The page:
||Sarah (Martin) Brennan was involved in the westward expansion of the USA.|
Join: Homesteaders Project
Please see The Bewley-Wheeler Branch Story for an up close and personal story of the roots of the family. However please keep in mind it is a memoir and not fully accurate.
Please also see Space:Original_Wheeler_Homestead. This version I have found more accurate, except the date of Phillip requires to be amended as he died in March of 1892 not Sep of 1891.
What has come up in my research for her confirms the story of a true Pioneer Women.
Sarah was born in Philadelphia, she then married Phillip Wheeler and they had 8 children. In about 1890 they moved to Oklahoma, staked out a homestead and filed for it. Then they moved onto it in March and Phillip struck his foot with an Axe and died within a week from the injury. Henry David , her oldest, filed for a homestead on the land next to hers but he cancelled it and returned back to Kansas.
Sarah stayed there, living in a tent for the first year with her children. The family in response did not give up, they even donated an acre of land to build the Lone Oak School (Page in progress, have photos of what remains and more details to add).
In every way she displayed the heart and grit that comes so often to be romanticized about the Pioneer women, but few truly grasp the hardship they endured.
She later buried her 2nd husband (more of his life to be discovered still) and found love again and a quiet retirement in a beautiful home in Cushing(Photo's to come still). She, and the other women that endured similar stories, I am deeply humbled by who they were. But also it makes me understand where I get my strong belief that anything can be overcome.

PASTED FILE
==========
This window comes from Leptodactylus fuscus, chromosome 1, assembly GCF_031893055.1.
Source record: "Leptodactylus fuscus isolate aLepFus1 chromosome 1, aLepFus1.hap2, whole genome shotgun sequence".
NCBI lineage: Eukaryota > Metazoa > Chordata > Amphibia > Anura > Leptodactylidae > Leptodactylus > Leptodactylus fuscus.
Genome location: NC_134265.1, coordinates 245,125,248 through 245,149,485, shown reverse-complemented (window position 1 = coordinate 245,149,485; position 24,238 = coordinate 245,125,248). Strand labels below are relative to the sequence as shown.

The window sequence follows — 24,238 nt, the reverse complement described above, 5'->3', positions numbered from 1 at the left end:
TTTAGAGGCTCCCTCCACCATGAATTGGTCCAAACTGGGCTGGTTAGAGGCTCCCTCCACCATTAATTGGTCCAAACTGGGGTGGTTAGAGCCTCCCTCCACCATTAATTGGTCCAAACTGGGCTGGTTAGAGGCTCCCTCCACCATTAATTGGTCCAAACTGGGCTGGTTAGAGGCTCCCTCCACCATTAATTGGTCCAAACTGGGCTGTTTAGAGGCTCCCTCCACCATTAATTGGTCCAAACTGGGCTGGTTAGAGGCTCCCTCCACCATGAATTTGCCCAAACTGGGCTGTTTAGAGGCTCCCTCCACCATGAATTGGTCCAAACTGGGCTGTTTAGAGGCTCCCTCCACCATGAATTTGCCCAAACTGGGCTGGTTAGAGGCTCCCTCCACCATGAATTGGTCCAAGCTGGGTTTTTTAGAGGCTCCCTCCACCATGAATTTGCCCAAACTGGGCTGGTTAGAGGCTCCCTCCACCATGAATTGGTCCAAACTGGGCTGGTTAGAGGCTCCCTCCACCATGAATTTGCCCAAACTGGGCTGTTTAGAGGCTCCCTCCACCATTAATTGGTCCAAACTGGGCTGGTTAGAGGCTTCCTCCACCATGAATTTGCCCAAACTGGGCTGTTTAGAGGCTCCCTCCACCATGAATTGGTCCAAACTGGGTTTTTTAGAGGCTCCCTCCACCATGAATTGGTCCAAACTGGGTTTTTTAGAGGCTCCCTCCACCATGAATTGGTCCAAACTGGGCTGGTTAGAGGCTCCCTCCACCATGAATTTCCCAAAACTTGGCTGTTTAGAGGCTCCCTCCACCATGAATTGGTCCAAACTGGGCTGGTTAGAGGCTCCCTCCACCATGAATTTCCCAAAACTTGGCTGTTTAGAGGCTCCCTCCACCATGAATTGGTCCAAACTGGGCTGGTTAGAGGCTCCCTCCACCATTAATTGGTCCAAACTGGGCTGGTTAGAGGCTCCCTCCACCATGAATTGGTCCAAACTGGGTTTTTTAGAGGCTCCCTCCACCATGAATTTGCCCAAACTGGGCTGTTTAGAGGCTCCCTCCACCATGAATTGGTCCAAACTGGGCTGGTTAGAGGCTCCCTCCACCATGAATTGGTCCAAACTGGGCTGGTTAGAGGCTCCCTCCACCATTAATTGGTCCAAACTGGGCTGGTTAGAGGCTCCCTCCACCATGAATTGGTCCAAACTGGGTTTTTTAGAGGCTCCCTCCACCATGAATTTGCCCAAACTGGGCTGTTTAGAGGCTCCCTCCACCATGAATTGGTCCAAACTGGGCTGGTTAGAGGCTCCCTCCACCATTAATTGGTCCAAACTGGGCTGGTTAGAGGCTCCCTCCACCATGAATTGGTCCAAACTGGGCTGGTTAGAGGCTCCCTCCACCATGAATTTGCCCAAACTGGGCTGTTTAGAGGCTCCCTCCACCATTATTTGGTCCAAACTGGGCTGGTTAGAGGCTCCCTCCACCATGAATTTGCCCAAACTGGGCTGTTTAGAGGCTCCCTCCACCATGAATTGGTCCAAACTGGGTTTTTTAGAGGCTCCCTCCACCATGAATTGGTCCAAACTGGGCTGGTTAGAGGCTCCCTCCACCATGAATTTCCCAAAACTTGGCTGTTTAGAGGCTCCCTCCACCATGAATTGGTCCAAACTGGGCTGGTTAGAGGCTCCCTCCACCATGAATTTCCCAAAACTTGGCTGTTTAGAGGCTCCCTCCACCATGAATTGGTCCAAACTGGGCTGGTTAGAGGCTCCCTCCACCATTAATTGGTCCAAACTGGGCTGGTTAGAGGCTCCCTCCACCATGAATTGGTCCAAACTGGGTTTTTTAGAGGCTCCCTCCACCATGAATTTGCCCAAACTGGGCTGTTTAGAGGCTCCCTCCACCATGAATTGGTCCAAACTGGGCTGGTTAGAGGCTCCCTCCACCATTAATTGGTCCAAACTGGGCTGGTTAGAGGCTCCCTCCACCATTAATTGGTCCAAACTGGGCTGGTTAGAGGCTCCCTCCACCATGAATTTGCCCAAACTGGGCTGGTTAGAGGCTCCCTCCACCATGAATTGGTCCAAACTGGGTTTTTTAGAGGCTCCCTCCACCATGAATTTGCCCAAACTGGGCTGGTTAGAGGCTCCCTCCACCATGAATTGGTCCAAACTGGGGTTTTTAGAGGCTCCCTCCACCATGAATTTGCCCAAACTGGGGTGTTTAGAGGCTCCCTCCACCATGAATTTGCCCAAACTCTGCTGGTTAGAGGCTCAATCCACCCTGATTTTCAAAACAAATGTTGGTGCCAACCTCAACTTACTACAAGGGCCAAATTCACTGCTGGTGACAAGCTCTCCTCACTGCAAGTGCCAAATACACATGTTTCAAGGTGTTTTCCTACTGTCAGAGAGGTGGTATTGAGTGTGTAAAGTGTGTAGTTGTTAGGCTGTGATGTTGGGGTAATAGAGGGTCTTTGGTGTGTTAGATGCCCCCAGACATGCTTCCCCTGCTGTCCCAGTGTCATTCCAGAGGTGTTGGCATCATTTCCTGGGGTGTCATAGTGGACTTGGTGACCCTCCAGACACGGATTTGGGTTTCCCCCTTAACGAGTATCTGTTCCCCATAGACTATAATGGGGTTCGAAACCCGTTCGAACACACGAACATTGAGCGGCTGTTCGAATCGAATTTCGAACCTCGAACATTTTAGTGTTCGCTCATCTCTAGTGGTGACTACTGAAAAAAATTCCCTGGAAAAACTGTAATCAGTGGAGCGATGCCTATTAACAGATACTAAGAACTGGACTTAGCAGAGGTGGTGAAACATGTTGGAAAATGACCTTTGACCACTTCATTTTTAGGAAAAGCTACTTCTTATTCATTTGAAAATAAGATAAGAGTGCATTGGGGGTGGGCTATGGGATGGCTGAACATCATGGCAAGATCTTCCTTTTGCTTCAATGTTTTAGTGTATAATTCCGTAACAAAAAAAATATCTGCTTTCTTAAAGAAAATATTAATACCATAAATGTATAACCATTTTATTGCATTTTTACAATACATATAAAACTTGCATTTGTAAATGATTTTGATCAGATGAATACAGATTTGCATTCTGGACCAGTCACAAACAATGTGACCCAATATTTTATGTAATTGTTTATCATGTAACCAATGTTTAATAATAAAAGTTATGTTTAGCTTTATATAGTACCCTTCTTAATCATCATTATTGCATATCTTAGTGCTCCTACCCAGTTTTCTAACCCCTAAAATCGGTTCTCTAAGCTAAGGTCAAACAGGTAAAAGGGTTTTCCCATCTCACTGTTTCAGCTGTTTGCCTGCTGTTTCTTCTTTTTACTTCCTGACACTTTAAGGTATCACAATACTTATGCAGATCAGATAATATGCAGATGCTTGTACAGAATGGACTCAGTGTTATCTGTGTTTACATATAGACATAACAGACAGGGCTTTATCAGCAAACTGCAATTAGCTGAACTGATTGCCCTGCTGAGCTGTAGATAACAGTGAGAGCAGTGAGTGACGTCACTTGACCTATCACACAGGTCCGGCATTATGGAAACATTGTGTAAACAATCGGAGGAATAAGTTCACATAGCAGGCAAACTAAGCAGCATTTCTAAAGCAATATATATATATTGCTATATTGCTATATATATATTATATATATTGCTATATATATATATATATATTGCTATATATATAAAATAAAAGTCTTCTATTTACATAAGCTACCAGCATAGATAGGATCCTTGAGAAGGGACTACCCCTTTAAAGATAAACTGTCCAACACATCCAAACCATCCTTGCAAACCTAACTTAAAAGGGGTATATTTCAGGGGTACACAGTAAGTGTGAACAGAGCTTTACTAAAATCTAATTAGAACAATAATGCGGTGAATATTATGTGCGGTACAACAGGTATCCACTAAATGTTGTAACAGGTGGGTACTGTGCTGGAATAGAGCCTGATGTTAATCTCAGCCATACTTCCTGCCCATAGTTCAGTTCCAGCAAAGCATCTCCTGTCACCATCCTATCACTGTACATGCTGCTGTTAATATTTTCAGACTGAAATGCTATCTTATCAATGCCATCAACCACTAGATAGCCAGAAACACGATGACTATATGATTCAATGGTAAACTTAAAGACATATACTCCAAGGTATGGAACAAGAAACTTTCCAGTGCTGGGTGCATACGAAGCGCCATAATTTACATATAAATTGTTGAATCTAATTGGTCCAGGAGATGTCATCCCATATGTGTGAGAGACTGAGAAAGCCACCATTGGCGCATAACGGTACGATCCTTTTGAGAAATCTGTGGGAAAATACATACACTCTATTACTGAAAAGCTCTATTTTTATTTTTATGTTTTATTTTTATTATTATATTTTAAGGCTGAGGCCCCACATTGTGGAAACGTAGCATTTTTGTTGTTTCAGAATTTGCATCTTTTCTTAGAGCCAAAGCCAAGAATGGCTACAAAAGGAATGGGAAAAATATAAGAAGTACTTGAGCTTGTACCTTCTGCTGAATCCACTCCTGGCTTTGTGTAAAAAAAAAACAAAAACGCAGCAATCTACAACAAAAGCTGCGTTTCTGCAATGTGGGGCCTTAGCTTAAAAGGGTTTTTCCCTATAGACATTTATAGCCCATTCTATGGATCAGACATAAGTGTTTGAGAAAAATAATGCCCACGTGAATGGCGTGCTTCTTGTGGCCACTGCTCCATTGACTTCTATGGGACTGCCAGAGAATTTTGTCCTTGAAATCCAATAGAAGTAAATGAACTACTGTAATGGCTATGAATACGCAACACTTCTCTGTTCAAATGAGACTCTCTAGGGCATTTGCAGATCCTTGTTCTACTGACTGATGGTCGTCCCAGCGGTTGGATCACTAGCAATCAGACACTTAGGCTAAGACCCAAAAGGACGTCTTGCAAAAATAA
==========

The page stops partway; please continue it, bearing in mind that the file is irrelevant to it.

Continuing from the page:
I look forward to telling the rest of her story as time goes on, and finding her family.
Sarah's parents remain unknown with the exception of other family trees even though census records that seem to match the dates for Caroline Engle & Joshua Martin - they have her living at home with them in 1870 - which she had married and her eldest son had been born so we find that unlikely. I leave them here for now until I can prove concretely one way or the other that it is or is not correct simply so that if others see this they won't keep adding them on and me deleting them.
THere is a possibility her father was John Martin and mother Susanna
"Pennsylvania Births and Christenings, 1709-1950," database, FamilySearch (https://familysearch.org/pal:/MM9.1.1/V2N3-MG3 : 11 February 2018), Sarah Ann Martin, 14 Oct 1848; Christening, citing HOLY TRINITY LUTHERAN CHURCH,YORK SPRINGS,ADAMS,PENNSYLVANIA; FHL microfilm 974.842 Y1 K2H.
Name Sarah Ann Martin Gender Female Event Type Christening Event Date 14 Oct 1848 Event Place HOLY TRINITY LUTHERAN CHURCH,YORK SPRINGS,ADAMS,PENNSYLVANIA Birth Date 09 May 1848 Father's Name John Martin Mother's Name Susanna
Sarah's married her first husband, Phillip Dodridge Wheeler in June of 1863 and together they had 8 children that have been documented to date.
Henry is listed as being born in 1864 in Holton, Jackson, Kansas, so we must assume they were living there at that time.
She would later marry John Millhorn on the 3rd of July 1894, likely related to her son in law William Millhorn.
In 1865 they were in Jackson, Kansas and in the home where PD Wheeler 26, Sarah 17, Henry 10 months old.
In 1880 They were living in Franklin, Jackson, Kansas.
In 1900, as the children grew we find her in the 1900 census  making her home in Pawnee, Lincoln, Oklahoma with her daughters Dorsa and Etta, and sons Eugene and Lester. We see her with a last name of Millburn, but he is not residing in the home at that time. so one must assume that he either died soon after the marriage took place, or for some reason a divorce was sought.
We also find that her daughter Dorsa there - listed as having 2 children and having been married is left blank for herself and Sarah.
in 1910, Sarah lists herself as a farmer, having 7 children and all 7 lived - however we do see 8.